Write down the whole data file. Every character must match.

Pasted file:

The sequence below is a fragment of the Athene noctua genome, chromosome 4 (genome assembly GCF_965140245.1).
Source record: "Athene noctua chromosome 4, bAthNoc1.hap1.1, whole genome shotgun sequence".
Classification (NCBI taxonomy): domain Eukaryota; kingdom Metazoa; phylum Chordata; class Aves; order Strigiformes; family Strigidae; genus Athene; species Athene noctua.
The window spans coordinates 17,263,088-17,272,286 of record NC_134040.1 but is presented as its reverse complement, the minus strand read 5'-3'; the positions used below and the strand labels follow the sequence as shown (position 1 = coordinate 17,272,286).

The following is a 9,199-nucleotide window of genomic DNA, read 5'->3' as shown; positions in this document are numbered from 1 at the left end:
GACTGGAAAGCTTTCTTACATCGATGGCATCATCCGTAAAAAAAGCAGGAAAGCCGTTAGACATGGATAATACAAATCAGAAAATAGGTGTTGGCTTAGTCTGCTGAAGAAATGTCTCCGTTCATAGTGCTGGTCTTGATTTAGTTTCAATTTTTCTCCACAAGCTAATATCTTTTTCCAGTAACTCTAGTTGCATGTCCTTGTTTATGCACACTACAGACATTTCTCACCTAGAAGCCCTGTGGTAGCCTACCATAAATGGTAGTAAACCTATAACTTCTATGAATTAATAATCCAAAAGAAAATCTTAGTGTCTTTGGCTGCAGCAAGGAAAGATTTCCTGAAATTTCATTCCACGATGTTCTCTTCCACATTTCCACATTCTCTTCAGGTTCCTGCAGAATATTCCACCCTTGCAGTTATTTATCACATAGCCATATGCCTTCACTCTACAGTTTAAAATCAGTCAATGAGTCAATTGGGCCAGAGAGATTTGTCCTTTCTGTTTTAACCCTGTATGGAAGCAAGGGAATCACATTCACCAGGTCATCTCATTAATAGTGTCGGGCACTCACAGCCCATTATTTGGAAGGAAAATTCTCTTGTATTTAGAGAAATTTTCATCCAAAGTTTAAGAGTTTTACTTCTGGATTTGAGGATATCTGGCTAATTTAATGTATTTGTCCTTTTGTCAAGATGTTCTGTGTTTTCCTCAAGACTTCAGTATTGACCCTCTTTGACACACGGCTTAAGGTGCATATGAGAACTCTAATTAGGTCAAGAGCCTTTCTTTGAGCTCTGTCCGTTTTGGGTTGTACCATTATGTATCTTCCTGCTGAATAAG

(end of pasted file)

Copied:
The sequence below is a fragment of the Athene noctua genome, chromosome 4 (genome assembly GCF_965140245.1).
Source record: "Athene noctua chromosome 4, bAthNoc1.hap1.1, whole genome shotgun sequence".
Classification (NCBI taxonomy): domain Eukaryota; kingdom Metazoa; phylum Chordata; class Aves; order Strigiformes; family Strigidae; genus Athene; species Athene noctua.
The window spans coordinates 17,263,088-17,272,286 of record NC_134040.1 but is presented as its reverse complement, the minus strand read 5'-3'; the positions used below and the strand labels follow the sequence as shown (position 1 = coordinate 17,272,286).

The following is a 9,199-nucleotide window of genomic DNA, read 5'->3' as shown; positions in this document are numbered from 1 at the left end:
GACTGGAAAGCTTTCTTACATCGATGGCATCATCCGTAAAAAAAGCAGGAAAGCCGTTAGACATGGATAATACAAATCAGAAAATAGGTGTTGGCTTAGTCTGCTGAAGAAATGTCTCCGTTCATAGTGCTGGTCTTGATTTAGTTTCAATTTTTCTCCACAAGCTAATATCTTTTTCCAGTAACTCTAGTTGCATGTCCTTGTTTATGCACACTACAGACATTTCTCACCTAGAAGCCCTGTGGTAGCCTACCATAAATGGTAGTAAACCTATAACTTCTATGAATTAATAATCCAAAAGAAAATCTTAGTGTCTTTGGCTGCAGCAAGGAAAGATTTCCTGAAATTTCATTCCACGATGTTCTCTTCCACATTTCCACATTCTCTTCAGGTTCCTGCAGAATATTCCACCCTTGCAGTTATTTATCACATAGCCATATGCCTTCACTCTACAGTTTAAAATCAGTCAATGAGTCAATTGGGCCAGAGAGATTTGTCCTTTCTGTTTTAACCCTGTATGGAAGCAAGGGAATCACATTCACCAGGTCATCTCATTAATAGTGTCGGGCACTCACAGCCCATTATTTGGAAGGAAAATTCTCTTGTATTTAGAGAAATTTTCATCCAAAGTTTAAGAGTTTTACTTCTGGATTTGAGGATATCTGGCTAATTTAATGTATTTGTCCTTTTGTCAAGATGTTCTGTGTTTTCCTCAAGACTTCAGTATTGACCCTCTTTGACACACGGCTTAAGGTGCATATGAGAACTCTAATTAGGTCAAGAGCCTTTCTTTGAGCTCTGTCCGTTTTGGGTTGTACCATTATGTATCTTCCTGCTGAATAAG